The victory of Enrique Peña Nieto in Mexicos presidential race hands power to a fresh but untested political leader who faces a variety of daunting challenges, none more serious than the battle against narcotics traffickers that has claimed more than 50,000 lives in six years and shows no signs of abating.
With the exception of the race for the White House, perhaps no election is more important for the United States this year than the presidential contest in Mexico. Its position along the U.S. southern border and the interdependence of the two countries on immigration, the oil trade and many other areas make the strategic U.S.-Mexican relationship one of this countrys most vital.
This gives the United States a huge stake in the success of Mr. Peña Nieto. This country can help by providing training and assistance to anti-narcotics forces and, most of all, by finding a way to limit the unrestricted flow of U.S. arms into Mexico. That should be a priority for both governments, but ultimately it is up to the energetic former governor of the State of Mexico to show that he intends to fulfill his promise of bringing narcotics gangsters under control.
If he wants to be taken seriously, he can start by making bold moves to stop the outrageous impunity that has diminished the governments standing in the eyes of its own citizens.
In border cities like Ciudad Juarez and Nuevo Laredo, most crimes go unreported because people dont trust the police. The same is true elsewhere. Headless bodies show up in public squares or hanging from bridges, yet no one is arrested and charged. Perp walks often are a farce, with the accused later freed.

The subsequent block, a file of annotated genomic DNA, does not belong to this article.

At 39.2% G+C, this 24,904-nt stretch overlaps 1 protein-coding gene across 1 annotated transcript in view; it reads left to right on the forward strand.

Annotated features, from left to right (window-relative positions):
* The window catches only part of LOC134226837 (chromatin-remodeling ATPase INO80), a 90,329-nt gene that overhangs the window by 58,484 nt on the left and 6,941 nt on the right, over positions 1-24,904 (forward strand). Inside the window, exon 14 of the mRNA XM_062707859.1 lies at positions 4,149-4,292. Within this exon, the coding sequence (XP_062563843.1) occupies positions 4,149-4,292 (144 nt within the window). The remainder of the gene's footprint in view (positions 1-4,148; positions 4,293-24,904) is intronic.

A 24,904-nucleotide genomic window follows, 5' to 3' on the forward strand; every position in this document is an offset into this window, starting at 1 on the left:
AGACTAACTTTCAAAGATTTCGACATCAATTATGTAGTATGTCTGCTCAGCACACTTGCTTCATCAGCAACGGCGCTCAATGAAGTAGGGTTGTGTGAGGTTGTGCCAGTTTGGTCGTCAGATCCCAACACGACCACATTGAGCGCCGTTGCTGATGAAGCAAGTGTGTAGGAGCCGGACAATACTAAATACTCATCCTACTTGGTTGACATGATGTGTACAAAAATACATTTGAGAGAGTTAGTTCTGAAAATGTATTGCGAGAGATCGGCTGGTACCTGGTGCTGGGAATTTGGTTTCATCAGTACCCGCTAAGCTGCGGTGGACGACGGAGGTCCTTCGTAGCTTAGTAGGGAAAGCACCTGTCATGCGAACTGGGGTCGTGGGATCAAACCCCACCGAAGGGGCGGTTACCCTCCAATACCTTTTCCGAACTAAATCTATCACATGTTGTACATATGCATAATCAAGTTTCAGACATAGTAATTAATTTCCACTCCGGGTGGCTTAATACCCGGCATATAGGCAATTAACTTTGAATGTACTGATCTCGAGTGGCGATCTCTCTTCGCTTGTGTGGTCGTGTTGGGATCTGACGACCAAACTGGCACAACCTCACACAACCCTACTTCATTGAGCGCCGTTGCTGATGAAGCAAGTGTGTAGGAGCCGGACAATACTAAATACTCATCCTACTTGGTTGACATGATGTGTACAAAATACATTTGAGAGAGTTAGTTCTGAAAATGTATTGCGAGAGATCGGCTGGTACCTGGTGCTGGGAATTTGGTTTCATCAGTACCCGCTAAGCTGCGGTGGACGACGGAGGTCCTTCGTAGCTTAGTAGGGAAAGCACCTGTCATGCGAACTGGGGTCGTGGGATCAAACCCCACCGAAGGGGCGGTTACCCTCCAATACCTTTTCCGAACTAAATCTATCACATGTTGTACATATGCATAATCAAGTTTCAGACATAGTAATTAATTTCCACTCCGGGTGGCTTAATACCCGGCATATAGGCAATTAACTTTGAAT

Because Mr. Peña Nieto was the candidate of the political party seen as Mexicos old guard, known by the acronym PRI, many see him with suspicion. His victory has revived fears that Mexico is going back to the future, with a young new leader putting a new face on the unchanged politics of the formerly dominant party that nurtured the culture of corruption.
In 2000, President Vicente Fox of the center-right PAN finally beat the PRI. He was followed in 2006 by incumbent Felipe Calderón, also of the PRD, but they both fell short of their promises. Mr. Calderóns failure to stem the violence left voters eager for change.
Mr. Peña Nieto claims that as a leader of a new generation of political leaders, he will fight corruption and beat the drug traffickers Thats a long-term project, but nothing could give him greater credibility with one stroke than to hold the leaders of his own party, like the PRI governors of the drug-riddled states of Tamaulipas and Veracruz, accountable for the collapse of police authority in their jurisdictions, acting to remove them if necessary.
Mr. Peña Nieto eked out a win against two other candidates with only 38 percent of the vote, not much of a mandate. But Mexicos people are eager for someone who can both restore the authority of the state and create a belief that justice is possible. By winning the confidence of Mexicos violence-weary people and creating a solid popular following to enlarge his mandate, Mr. Peña Nieto can overcome his inherent weakness.
The best way to demonstrate his bona fides is by leading the fight against corruption and impunity from the top. He waged his campaign on the claim that he represented a new, forward-looking PRI, as well as a courageous generation of fresh political leaders determined to overcome corruption and reclaim their country from the narcotics traffickers. Now he has to show that he means it.